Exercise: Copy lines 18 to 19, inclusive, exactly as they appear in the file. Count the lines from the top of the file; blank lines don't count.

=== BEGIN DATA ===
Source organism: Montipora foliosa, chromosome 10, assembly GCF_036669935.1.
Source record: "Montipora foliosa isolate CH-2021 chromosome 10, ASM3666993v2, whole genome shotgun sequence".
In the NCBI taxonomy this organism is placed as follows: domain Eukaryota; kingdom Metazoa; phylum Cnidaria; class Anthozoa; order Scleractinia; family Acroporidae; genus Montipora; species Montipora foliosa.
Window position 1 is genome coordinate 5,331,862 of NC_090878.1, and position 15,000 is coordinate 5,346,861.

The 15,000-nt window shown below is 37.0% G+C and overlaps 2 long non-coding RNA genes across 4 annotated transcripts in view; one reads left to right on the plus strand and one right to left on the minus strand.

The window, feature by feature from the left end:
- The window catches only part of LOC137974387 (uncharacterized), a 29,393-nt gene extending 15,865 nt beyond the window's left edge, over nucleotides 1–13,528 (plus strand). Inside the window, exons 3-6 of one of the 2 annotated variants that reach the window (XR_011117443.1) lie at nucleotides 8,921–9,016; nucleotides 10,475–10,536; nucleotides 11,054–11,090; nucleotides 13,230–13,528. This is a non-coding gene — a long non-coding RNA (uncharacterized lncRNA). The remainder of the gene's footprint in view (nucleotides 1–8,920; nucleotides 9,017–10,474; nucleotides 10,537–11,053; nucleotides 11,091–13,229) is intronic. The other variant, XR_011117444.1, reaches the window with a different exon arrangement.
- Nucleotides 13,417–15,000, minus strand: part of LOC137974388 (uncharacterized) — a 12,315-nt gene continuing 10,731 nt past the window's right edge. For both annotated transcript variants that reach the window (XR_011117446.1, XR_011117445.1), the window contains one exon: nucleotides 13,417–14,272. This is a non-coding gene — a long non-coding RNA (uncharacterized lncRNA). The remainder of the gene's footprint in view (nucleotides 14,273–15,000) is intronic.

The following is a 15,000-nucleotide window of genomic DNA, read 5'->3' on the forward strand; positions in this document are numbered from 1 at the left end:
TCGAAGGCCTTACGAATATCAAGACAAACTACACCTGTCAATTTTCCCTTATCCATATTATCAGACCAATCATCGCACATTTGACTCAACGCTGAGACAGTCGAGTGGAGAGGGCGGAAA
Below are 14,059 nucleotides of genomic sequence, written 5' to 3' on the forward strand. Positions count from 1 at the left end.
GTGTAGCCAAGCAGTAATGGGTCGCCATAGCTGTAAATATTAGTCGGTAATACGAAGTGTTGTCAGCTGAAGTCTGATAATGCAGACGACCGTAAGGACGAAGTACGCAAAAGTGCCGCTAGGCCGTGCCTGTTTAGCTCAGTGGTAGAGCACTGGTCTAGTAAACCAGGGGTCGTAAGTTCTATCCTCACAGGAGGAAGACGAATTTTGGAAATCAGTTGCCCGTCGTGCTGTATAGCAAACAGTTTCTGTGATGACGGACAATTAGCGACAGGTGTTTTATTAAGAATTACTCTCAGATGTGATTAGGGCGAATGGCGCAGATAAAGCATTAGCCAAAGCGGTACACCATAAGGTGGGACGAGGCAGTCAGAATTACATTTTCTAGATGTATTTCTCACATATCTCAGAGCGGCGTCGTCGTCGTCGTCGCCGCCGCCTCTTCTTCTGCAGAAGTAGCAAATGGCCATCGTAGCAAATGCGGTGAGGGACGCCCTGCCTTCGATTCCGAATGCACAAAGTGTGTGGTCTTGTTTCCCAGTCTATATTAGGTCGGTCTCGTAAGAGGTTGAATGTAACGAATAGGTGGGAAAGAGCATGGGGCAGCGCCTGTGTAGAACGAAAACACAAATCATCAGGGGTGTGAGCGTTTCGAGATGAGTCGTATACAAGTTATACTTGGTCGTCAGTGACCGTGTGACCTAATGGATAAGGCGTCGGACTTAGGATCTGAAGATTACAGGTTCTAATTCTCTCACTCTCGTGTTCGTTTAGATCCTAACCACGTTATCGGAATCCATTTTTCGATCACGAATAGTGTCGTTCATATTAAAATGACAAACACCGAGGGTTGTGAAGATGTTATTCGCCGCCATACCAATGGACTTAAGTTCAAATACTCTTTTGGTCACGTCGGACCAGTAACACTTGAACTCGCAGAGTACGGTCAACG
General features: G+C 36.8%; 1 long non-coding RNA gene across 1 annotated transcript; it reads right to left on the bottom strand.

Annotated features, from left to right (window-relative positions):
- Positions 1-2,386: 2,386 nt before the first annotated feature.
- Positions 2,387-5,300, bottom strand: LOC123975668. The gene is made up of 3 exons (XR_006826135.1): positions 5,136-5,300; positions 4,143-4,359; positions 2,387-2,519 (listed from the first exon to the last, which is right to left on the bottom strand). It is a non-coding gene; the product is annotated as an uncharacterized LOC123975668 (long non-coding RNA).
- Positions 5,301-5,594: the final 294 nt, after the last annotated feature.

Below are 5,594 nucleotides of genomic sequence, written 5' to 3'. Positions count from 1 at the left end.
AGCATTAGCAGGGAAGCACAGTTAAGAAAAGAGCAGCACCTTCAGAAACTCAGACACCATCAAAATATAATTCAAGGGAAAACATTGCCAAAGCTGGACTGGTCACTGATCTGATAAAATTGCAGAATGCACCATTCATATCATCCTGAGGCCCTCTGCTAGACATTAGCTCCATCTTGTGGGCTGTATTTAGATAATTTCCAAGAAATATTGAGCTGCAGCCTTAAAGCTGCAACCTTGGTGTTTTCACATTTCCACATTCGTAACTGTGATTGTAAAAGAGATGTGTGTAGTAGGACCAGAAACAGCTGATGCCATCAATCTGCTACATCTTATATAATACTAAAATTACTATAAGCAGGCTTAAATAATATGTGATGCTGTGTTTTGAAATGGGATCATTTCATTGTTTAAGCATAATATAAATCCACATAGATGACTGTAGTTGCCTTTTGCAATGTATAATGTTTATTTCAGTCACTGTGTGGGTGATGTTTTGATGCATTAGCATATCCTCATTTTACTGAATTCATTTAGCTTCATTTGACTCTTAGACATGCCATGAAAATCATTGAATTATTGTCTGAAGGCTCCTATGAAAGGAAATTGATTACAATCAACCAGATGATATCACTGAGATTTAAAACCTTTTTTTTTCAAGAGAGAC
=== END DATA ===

Below are 5,594 nucleotides of genomic sequence, written 5' to 3'. Positions count from 1 at the left end.
AGCATTAGCAGGGAAGCACAGTTAAGAAAAGAGCAGCACCTTCAGAAACTCAGACACCATCAAAATATAATTCAAGGGAAAACATTGCCAAAGCTGGACTGGTCACTGATCTGATAAAATTGCAGAATGCACCATTCATATCATCCTGAGGCCCTCTGCTAGACATTAGCTCCATCTTGTGGGCTGTATTTAGATAATTTCCAAGAAATATTGAGCTGCAGCCTTAAAGCTGCAACCTTGGTGTTTTCACATTTCCACATTCGTAACTGTGATTGTAAAAGAGATGTGTGTAGTAGGACCAGAAACAGCTGATGCCATCAATCTGCTACATCTTATATAATACTAAAATTACTATAAGCAGGCTTAAATAATATGTGATGCTGTGTTTTGAAATGGGATCATTTCATTGTTTAAGCATAATATAAATCCACATAGATGACTGTAGTTGCCTTTTGCAATGTATAATGTTTATTTCAGTCACTGTGTGGGTGATGTTTTGATGCATTAGCATATCCTCATTTTACTGAATTCATTTAGCTTCATTTGACTCTTAGACATGCCATGAAAATCATTGAATTATTGTCTGAAGGCTCCTATGAAAGGAAATTGATTACAATCAACCAGATGATATCACTGAGATTTAAAACCTTTTTTTTTCAAGAGAGAC